Congressman: Trump Probably Won't Build Actual Wall

California U.S. Rep. Darrell Issa (Evan Garcia / Chicago Tonight)California U.S. Rep. Darrell Issa (Evan Garcia / Chicago Tonight)

It is one of the cornerstones of Donald Trump’s campaign platform, and the issue that has inflamed passions on both sides: Trump has pledged repeatedly to build a wall along the U.S.-Mexico border, and to have Mexico foot the estimated $5 to $10 billion to pay for it.

Thanks to our sponsors:

View all sponsors

But a high-ranking Republican congressman on Wednesday told the Illinois delegation that Trump's promise amounts to little more than a metaphor for fixing the country's broken immigration system.

It doesn't necessarily mean a physical wall will get built, he said.

“Donald Trump speaks in shorthand too much,” said California U.S. Rep. Darrell Issa in a breakfast speech before Illinois delegates.

“‘Build a wall’ is code for, ‘Let's get our immigration system working so that, if you're here legally, we work with you. If you're illegally here, you don't get a job.’”

Illinois U.S. Rep. Peter Roskam, who says he will vote for Trump but won't necessarily support him, says the nominee has been unclear on the specifics of his policy as it relates to immigration reform and border control. And he says a physical wall across the entire border with Mexico isn't a given.

“This is up to Donald Trump to define these terms that he articulated in the campaign,” Roskam said. “We need control of the border. If it's a physical manifestation, or high tech, or whatever it happens to be, that's up to him to tell us.”

But the Trump delegates in attendance weren't buying the concept of wall as metaphor.

“Trump says build a physical wall, I think that means he's going to build a wall,” said delegate Maria Hough.

Eighty-year-old Illinois delegate Stella Kozanecki. (Evan Garcia / Chicago Tonight)Eighty-year-old Illinois delegate Stella Kozanecki. (Evan Garcia / Chicago Tonight)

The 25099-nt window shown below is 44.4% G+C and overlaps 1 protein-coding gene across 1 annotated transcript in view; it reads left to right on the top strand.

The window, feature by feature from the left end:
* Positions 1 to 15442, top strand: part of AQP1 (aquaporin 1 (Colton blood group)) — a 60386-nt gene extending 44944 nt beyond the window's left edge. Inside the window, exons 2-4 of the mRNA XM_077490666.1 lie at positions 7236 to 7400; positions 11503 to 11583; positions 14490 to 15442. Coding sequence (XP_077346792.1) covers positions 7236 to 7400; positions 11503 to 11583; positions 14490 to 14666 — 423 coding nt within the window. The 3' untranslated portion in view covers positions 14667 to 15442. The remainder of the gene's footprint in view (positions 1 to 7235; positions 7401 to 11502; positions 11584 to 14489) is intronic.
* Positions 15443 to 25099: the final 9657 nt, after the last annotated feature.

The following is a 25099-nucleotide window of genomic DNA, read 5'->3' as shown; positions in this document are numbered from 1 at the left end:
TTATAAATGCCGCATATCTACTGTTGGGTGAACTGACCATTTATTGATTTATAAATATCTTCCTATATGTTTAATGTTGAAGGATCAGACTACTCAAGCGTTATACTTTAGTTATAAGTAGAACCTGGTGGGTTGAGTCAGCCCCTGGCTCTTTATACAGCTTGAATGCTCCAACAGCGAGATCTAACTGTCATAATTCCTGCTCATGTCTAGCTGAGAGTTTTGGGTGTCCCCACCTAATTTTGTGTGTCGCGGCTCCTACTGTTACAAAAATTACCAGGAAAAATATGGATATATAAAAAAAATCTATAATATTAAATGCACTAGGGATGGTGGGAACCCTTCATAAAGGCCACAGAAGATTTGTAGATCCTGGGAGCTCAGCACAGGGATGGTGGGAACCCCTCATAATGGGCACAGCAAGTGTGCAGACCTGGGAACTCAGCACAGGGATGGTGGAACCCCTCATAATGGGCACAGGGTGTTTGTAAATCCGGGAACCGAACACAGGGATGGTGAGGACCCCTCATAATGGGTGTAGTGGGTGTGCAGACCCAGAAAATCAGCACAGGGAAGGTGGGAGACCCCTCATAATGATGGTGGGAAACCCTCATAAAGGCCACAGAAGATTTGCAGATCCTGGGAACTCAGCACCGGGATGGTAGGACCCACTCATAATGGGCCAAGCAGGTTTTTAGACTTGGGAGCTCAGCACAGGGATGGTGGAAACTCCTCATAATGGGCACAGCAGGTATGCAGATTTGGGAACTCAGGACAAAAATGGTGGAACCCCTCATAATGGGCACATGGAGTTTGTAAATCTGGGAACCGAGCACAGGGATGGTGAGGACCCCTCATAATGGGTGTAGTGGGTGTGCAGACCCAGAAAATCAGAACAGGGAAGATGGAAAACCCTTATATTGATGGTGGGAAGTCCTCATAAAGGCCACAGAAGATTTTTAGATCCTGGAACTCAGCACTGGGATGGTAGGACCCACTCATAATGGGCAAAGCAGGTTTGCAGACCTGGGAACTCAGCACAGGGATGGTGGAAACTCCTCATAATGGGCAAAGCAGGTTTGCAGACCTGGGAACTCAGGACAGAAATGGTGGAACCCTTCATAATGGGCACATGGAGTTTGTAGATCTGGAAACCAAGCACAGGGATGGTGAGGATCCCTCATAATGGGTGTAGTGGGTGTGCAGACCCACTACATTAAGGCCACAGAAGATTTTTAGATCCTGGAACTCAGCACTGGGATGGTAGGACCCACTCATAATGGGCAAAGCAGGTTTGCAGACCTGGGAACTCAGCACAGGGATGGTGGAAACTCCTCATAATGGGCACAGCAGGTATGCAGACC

“I think the congressman is sadly mistaken,” said delegate Stella Kozanecki, an 80-year-old first timer from downstate Mount Vernon. “It means build a wall.”

Trump delegate Mark Fratella, an Evanston public school teacher who lives in Elmhurst, takes an all-of-the-above approach.

“The ‘build a wall’ has two meanings: the physical meaning and just securing our borders, because we don't know who's coming into this country,” Fratella said. “We want a wall, but we want a door in that wall for legal, orderly immigration.”

Later the Illinois delegation attended parties and receptions honoring Gov. Bruce Rauner and Illinois Republican legislative leaders Christine Radogno and Jim Durkin. But none of the honorees were there.

Rauner and Radogno have stayed away from the convention and Durkin, who was in town earlier this week, left Wednesday morning.

The fetes were sponsored by a slew of companies—including ComEd, AT&T, the Illinois Coal Association and State Farm—underscoring the fundraising that goes on at these conventions, although “Chicago Tonight” was told many companies stayed away this year.

Join “Chicago Tonight” for continued coverage of the Republican National Convention all week.

Follow Paris Schutz on Twitter: @paschutz

Sign up for our morning newsletter to get all of our stories delivered to your mailbox each weekday.

More election stories

IL GOP Chair: Donald Trump ‘Will Lift’ Republican Party

July 19: Illinois Republican Chairman Tim Schneider has had the tough task of uniting a fractured party behind Donald Trump.

Illinois Delegates Cast Nominating Votes for Trump

July 19: It’s official Donald Trump is the Republican nominee for president. Illinois delegates officially cast their ballots for Trump on Tuesday.

Don King at RNC Despite Being Turned Down to Speak

July 19: Despite reports that he'd been turned down from speaking at the event due to his criminal history, boxing promoter and Cleveland native Don King was in attendance at the Republican National Convention on Monday.

Sen. Mark Kirk Fears Long-Term Damage from Trump Candidacy

July 19: Illinois Republican Sen. Mark Kirk has been an outspoken critic of Donald Trump’s campaign. We asked Kirk for his assessment of the Republican National Convention so far and whether he has any regrets about not attending.

​Jim Durkin: Trump Could Help Illinois Budget Impasse

July 19: Republican Illinois House Minority Leader Jim Durkin says he is not in Cleveland to attend the Republican National Convention. Instead, he's here to raise money–gobs of it–with the goal of pouring it into contested House races and chipping away at House Speaker Michael Madigan's Democratic supermajority.

Trump Campaign Feels Heat Over Melania Trump Speech

July 19: The controversy over would-be first lady Melania Trump's keynote speech on Monday night at the Republican National Convention was a hot topic at breakfast on Tuesday for the Illinois delegation.

Illinois GOP Congressmen Try to Toe the Line on Trump

July 19: If Illinois' Republican congressmen have anything in common, it's that they do not support Hillary Clinton.

Thanks to our sponsors:

View all sponsors

Thanks to our sponsors:

View all sponsors